The uninhabited Northern Islands are home to a variety of species of fish and turtles and also serve as nesting grounds for the white-eyed gull, a “near threatened” species endemic to the Red Sea. The oil washing up during the initially unreported first few days of the spill hit these beaches hard, according to Dr. Hanafy.
“The problem is that the spill happened in an area with a sensitive ecosystem. This is a very valuable piece of land for diving, as an ecological site and for oil production,” Hanafy said. “The challenge for Egypt is to figure out how to reach a balance between oil production and conservation of the Red Sea.”
Egypt produced an average of 685,000 barrels of oil per day in 2009. About 70 percent of that oil, according to Hanafy, comes from the fragile Red Sea ecosystem.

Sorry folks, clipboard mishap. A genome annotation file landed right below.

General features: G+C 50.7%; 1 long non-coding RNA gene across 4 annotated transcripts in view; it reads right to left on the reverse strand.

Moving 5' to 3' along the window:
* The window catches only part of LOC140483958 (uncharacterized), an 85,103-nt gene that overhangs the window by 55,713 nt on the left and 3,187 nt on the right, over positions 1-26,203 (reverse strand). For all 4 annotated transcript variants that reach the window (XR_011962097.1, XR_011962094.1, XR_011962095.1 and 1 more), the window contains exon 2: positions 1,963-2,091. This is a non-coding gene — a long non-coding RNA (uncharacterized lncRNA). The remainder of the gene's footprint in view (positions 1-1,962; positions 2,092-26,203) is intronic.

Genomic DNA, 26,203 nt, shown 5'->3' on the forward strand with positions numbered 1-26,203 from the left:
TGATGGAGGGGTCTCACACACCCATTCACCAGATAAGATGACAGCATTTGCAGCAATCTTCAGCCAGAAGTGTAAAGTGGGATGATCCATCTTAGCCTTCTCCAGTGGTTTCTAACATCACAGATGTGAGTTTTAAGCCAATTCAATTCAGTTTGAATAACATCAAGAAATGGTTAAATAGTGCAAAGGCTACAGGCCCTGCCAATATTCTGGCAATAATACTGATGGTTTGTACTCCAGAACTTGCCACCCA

Many conservationists and tour operators saw a minor victory when, in the wake of the spill last month, Egypt’s petroleum minister said he would consider reducing the number of oil concessions granted in the Red Sea area.
Egypt’s tourism sector, by comparison, especially around the Red Sea beaches and coral reefs, is one of the largest sources of national revenue. In 2007, over 11 million foreign tourists visited Egypt, earning the country more than $7.6 billion.
Several beaches in Hurghada temporarily closed for a few days during the cleanup period last month. Sameh Hwaidak, chairman of the Red Sea Hotel Association, admits that tourism in Hurghada was not significantly affected by the spill.
But like many hoteliers here, Hwaidak watches the events transpiring in the Gulf of Mexico with grave concern, worrying that the possibility of an equally devastating oil spill in Egypt — with a similar response from the government here — would cripple the local tourism.
“We only found out about this the minute oil hit the beach. We put down booms and cleaned the sand, but that’s not the solution,” he said. “The solution is to stop the oil platforms from operating so close to our beaches.”